My mom and dad were ages 20 and 22, respectively, when they got married. They wanted kids, but I didn’t show up until six years later. My dad was pretty thrilled with a bouncing baby girl. He’s actually the reason my name is Beth and not Elizabeth. Under no circumstance did he want anyone calling me Liz (which is funny to me now because I have two good friends who go by Liz). He still calls me Bethie and, in the tradition of all things southern, Beth Anne. So do his two sisters. I suppose that I’ll always be his baby girl… even though I’m thirty-seven.
When my parents bought the house in these photos, they did so in partnership with my papa, Dad’s father. It was this great lot in Long Beach, California that had a three-bedroom house with a detached three-car garage that had a two-bedroom apartment over it. Papa lived in that apartment. He’d come downstairs and into the house to visit, join us for dinner, or to get the grandkids roused up before fleeing back to his haven. He was with us on Christmas morning and just about every other day… unless he was down at his fishing cabin in Mexico, about ninety miles south of Ensenada. I remember him bringing back fish that he and Dad would clean and debone. Then Mom would batter it in cornmeal and fry it up. To this day, I love fried fish. Southern style. Papa died on my baby brother’s third birthday. I was nine. For all intents and purposes, my grandfather lived with us for the first nine years of my life. Was I blessed or what?
Longevity is one of the hallmarks of my paternal family, although Papa died at an earlier age due to extenuating circumstances. My great-grandather was born in 1887; he died in 1982. I was five. He grew up in Little Rock, Arkansas and eventually settled in Littlefield, Texas where he owned a farm and raised his family. We visited him in Littlefield along with my Aunt Tommy, Uncle Otis, Uncle Muggs–and you thought your family had weird names! It was fantastic visiting Texas and the greats. Great-Grandpa came out to Long Beach on more than one occasion. He walked with a cane and would hook my overalls to lift me out of my crib or playpen. I was his Goldilocks. While a few people in my life refer to me affectionately as Bethie, only one person has called me Goldilocks and that was Great-Grandpa. I love this photo of the two of us because we’re sitting on the itty-bitty back porch of the house I grew up in. There we are, sharing a candy bar (I think it’s a Snickers–this is before all the whoop-de-doo over peanut allergies) in the afternoon. When he finally gave up his driver’s license, Great-Grandpa sent me the photo from the license. I still have it and the letter it arrived in. I treasure those. Most kids don’t have memories of a great-grandparent.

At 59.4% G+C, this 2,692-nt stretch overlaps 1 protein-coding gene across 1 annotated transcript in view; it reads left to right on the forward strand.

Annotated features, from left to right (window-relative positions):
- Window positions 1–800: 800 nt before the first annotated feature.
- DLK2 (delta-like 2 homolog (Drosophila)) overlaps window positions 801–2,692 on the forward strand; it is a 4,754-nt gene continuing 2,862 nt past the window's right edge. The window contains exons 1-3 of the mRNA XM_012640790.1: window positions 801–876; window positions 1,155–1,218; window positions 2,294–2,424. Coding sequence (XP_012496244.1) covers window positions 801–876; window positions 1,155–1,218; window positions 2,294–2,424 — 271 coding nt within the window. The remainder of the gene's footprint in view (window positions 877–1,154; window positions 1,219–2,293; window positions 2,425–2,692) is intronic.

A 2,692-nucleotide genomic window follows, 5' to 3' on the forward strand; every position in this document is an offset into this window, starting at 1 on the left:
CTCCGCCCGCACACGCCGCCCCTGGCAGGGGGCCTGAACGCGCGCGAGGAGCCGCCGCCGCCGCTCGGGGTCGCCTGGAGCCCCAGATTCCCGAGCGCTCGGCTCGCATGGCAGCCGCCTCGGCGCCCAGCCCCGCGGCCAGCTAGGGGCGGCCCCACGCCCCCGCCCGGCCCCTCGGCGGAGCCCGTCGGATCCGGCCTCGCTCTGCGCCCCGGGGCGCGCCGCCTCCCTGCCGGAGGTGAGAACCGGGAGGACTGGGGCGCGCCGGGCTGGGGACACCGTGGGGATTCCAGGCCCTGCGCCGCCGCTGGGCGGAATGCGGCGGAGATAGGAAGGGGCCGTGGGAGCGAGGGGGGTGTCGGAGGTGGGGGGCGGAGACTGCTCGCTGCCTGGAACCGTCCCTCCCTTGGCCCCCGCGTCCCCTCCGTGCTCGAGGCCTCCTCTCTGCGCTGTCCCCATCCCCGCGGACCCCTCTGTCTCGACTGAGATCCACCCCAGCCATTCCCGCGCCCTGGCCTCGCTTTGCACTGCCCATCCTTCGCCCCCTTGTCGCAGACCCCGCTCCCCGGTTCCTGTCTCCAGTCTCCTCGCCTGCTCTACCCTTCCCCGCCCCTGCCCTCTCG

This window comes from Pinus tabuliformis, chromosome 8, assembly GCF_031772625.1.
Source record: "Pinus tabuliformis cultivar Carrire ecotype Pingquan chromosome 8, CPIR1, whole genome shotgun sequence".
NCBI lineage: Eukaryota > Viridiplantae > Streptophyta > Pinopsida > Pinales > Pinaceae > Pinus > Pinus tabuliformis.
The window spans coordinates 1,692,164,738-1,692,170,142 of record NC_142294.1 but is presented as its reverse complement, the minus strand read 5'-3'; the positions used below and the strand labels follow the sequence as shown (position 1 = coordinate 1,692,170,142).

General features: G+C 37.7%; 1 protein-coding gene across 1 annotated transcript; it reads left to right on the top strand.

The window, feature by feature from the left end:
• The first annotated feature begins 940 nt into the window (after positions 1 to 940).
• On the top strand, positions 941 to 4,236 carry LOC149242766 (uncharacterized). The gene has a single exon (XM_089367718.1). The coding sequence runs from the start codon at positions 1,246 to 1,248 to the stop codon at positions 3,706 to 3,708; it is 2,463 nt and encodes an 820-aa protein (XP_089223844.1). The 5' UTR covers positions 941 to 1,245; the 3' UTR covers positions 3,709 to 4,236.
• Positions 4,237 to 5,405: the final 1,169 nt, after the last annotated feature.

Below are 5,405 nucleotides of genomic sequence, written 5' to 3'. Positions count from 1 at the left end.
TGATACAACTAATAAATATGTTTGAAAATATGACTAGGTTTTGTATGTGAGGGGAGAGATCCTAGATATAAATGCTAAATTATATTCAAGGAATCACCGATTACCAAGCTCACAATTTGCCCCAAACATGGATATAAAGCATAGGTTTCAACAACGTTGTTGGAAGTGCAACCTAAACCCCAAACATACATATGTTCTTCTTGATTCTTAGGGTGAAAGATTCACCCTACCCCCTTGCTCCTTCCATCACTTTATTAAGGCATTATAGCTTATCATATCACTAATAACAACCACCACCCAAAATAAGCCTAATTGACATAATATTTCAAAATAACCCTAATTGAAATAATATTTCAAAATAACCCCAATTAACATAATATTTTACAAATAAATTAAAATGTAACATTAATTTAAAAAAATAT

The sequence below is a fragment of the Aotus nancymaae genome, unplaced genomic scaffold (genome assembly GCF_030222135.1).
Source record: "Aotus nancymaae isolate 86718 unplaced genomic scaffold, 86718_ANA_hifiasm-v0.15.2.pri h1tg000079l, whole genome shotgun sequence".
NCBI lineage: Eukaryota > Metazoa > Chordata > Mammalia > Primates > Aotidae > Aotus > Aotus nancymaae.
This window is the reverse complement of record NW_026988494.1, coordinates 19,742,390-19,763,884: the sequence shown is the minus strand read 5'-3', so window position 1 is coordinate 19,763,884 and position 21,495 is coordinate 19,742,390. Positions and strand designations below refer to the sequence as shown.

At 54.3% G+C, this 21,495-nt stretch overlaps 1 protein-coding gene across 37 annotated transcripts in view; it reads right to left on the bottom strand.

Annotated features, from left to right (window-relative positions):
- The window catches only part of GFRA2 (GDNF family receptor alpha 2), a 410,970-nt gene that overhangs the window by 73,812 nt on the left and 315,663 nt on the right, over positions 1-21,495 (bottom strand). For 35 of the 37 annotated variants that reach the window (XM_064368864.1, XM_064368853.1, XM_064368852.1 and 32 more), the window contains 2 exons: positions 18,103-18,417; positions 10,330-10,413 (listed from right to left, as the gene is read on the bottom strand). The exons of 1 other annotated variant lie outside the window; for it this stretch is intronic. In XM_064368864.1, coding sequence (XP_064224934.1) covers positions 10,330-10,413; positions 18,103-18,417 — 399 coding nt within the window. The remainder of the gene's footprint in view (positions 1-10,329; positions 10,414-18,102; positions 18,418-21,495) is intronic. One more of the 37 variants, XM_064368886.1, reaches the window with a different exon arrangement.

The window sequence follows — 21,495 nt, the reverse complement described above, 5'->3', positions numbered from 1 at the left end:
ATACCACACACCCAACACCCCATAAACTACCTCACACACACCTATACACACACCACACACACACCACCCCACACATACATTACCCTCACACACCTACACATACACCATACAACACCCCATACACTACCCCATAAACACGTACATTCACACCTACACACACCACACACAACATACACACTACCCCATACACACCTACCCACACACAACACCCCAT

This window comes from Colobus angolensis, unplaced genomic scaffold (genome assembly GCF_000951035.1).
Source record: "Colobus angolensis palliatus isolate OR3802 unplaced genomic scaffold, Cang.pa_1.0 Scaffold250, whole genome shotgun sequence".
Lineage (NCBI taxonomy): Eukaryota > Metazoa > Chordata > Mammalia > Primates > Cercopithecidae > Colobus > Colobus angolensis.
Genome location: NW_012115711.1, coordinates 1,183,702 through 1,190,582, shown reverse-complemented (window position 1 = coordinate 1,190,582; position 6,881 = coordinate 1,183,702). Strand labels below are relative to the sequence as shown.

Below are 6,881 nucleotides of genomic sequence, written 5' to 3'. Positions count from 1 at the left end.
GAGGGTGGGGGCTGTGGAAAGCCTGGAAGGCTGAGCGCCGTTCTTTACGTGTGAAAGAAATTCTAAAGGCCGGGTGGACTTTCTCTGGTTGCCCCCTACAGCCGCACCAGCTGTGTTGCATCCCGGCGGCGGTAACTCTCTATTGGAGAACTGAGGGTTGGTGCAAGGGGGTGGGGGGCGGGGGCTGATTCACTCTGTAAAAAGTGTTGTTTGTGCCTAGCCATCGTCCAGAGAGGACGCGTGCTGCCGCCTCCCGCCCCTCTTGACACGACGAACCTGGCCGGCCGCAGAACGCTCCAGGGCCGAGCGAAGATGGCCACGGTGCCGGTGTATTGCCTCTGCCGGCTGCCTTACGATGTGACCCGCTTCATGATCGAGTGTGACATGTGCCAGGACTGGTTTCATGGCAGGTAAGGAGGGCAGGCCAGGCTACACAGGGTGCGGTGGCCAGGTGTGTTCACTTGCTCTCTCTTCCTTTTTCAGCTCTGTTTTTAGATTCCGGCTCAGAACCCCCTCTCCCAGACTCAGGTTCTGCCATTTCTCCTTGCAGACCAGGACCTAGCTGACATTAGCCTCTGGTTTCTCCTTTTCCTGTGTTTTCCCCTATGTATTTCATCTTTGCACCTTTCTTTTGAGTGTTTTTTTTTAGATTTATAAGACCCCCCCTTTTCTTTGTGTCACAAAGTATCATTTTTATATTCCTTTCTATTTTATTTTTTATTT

I know Mom shot the photo of Dad and I, but I don’t know whether she or Dad took the other pictures. I do know they were all shot with a Canon A-1 and Kodachrome slide film. When I was laid off a few years ago, I embarked on a project to scan all of the family slides so we’d have digital imagery available for use whenever it was needed. Case in point… three pictures you wouldn’t have otherwise seen. As I’ve said multiple times, I’m not the greatest when it comes to shooting candid photos so I love that all three of these pictures are candids.
I have lovely memories of my great-grandfather and my grandfather, and thankfully I still have my dad around to enjoy time with. So please excuse me… I have a strawberry cake to make for the only dad I’ve ever had. And a happy Father’s Day to those of you blessed to have children. Enjoy your day!